"As long as the food has something in common with meat, like texture or taste, it makes total sense to extend the word meat to plant-based proteins," Gillon said, noting that this wouldn't work, say, with just a block of tofu, but anything that has something in common with our prototype of meat.
For vegetarians like food blogger Lori Nelson, meat-free foods named after their animal counterparts are preferred, for clarity. "Labels like 'vegan chicken' save me time because I don't eat meat. If it's labeled 'vegan chicken,' I don't have to worry about it being actual chicken," she explained. Plus, for vegetarians who have previously eaten meat, or at least seen meat in media, these mock products' names provide a clearer idea of what they will taste like.
"We're just trying to ensure a level playing field for plant-based meats," said Howell. "People want cruelty-free sausage."
Melissa Kravitz is a writer based in New York. She is a writing fellow at Earth | Food | Life, a project of the Independent Media Institute. She's written for Bon Appetit, Food & Wine, Travel & Leisure, Conde Nast Traveler, Glamour, AlterNet, Cosmopolitan, Teen Vogue, Architectural Digest, Them and other publications. She holds a Bachelor's degree in creative writing from Columbia University and is also at work on a forthcoming novel. Follow her on Twitter: @melissabethk.
EcoWatch Daily Newsletter
‘Companies Should Not Be Allowed to Use Hazardous Ingredients in Products People Use’: Michelle Pfeiffer Speaks Up for Safer Cosmetics
The beauty products we put on our skin can have important consequences for our health. Just this March, the U.S. Food and Drug Administration (FDA) warned that some Claire's cosmetics had tested positive for asbestos. But the FDA could only issue a warning, not a recall, because current law does not empower the agency to do so.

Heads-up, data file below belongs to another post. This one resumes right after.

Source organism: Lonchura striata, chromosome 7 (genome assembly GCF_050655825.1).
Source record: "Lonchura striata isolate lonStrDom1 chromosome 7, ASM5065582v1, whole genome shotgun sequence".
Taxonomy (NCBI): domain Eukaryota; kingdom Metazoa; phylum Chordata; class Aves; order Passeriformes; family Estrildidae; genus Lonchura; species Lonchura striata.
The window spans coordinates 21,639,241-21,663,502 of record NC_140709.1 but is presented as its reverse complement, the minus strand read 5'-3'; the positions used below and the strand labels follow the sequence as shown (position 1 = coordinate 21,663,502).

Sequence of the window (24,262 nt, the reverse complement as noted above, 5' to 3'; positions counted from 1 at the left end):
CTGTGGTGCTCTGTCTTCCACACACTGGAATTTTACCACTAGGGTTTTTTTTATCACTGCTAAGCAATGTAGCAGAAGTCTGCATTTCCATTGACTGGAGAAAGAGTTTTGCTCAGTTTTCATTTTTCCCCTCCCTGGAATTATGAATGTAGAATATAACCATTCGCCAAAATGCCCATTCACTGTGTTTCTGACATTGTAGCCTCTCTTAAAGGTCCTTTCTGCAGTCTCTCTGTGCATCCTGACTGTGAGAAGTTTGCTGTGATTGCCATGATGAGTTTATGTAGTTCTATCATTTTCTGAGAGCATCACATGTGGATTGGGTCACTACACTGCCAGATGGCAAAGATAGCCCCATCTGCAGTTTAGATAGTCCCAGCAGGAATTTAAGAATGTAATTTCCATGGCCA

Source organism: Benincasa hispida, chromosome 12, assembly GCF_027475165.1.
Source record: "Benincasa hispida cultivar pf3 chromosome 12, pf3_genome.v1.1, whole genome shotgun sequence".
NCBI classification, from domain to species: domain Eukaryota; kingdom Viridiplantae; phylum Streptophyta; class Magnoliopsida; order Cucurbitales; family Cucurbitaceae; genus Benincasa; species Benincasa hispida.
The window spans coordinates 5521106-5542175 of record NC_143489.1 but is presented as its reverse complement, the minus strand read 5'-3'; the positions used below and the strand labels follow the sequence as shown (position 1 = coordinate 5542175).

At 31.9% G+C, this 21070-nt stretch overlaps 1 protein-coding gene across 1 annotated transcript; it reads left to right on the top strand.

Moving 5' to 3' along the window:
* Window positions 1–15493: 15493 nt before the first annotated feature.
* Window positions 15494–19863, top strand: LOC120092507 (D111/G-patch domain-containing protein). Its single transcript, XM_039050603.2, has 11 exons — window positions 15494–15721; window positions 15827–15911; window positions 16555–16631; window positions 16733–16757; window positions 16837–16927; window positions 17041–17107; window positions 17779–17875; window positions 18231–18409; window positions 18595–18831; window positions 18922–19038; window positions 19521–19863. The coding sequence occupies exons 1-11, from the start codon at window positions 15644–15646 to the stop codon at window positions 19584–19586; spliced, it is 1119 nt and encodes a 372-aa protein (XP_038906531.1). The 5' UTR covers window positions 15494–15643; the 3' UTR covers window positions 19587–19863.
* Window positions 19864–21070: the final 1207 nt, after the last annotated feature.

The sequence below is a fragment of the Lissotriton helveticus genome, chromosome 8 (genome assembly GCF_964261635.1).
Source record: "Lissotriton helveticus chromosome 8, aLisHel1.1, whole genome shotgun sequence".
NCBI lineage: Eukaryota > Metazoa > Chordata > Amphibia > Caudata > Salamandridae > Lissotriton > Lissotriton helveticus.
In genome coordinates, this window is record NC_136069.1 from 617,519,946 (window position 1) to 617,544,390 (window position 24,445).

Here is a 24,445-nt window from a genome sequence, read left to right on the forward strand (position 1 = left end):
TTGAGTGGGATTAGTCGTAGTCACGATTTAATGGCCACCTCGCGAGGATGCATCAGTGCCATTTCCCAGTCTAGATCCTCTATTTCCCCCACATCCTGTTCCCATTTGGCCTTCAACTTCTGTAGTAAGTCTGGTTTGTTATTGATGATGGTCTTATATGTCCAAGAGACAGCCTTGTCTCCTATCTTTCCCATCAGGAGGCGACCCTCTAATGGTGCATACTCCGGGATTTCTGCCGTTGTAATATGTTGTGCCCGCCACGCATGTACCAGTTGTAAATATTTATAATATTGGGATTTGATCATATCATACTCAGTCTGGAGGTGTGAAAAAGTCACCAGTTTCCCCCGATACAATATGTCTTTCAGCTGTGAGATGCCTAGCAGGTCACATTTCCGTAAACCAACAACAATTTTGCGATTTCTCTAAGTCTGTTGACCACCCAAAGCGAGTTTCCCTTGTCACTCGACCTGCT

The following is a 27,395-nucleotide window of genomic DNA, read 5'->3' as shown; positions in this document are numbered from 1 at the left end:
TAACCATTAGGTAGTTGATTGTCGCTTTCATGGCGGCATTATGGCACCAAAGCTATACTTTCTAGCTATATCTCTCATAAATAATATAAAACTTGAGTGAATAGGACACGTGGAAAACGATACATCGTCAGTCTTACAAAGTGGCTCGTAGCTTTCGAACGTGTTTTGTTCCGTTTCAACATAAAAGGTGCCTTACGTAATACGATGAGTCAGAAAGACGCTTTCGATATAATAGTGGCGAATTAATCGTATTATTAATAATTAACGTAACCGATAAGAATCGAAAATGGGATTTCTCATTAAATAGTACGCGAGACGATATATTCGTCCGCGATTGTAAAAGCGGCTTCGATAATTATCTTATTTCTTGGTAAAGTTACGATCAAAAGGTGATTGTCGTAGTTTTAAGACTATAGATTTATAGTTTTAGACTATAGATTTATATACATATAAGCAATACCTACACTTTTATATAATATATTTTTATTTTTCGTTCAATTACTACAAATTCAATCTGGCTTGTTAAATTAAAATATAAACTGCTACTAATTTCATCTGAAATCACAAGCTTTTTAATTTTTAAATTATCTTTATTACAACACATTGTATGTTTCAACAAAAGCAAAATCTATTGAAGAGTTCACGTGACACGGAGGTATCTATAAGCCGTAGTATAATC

Michelle Pfeiffer wants to change that.
The actress and Environmental Working Group (EWG) board member was spotted on Capitol Hill Thursday lobbying lawmakers on behalf of a bill that would increase oversight of the cosmetics industry, The Washington Post reported.
By Julia Conley
Scientists at the United Nations' intergovernmental body focusing on biodiversity sounded alarms earlier this month with its report on the looming potential extinction of one million species — but few heard their calls, according to a German newspaper report.
The climate crisis is a major concern for American voters with nearly 40 percent reporting the issue will help determine how they cast their ballots in the upcoming 2020 presidential election, according to a report compiled by the Yale Program on Climate Change Communication.
Of more than 1,000 registered voters surveyed on global warming, climate and energy policies, as well as personal and collective action, 38 percent said that a candidate's position on climate change is "very important" when it comes to determining who will win their vote. Overall, democratic candidates are under more pressure to provide green solutions as part of their campaign promises with 64 percent of Democrat voters saying they prioritize the issue compared with just 34 percent of Independents and 12 percent of Republicans.
President Donald Trump has agreed to sign a $19.1 billion disaster relief bill that will help Americans still recovering from the flooding, hurricanes and wildfires that have devastated parts of the country in the past two years. Senate Republicans said they struck a deal with the president to approve the measure, despite the fact that it did not include the funding he wanted for the U.S.-Mexican border, CNN reported.
"The U.S. Senate has just approved a 19 Billion Dollar Disaster Relief Bill, with my total approval. Great!" the president tweeted Thursday.
"There was a lot of devastation throughout the state," Governor Mike Parson said at a Thursday morning press conference, as NPR reported. "We were very fortunate last night that we didn't have more injuries than what we had, and we didn't have more fatalities across the state. But three is too many."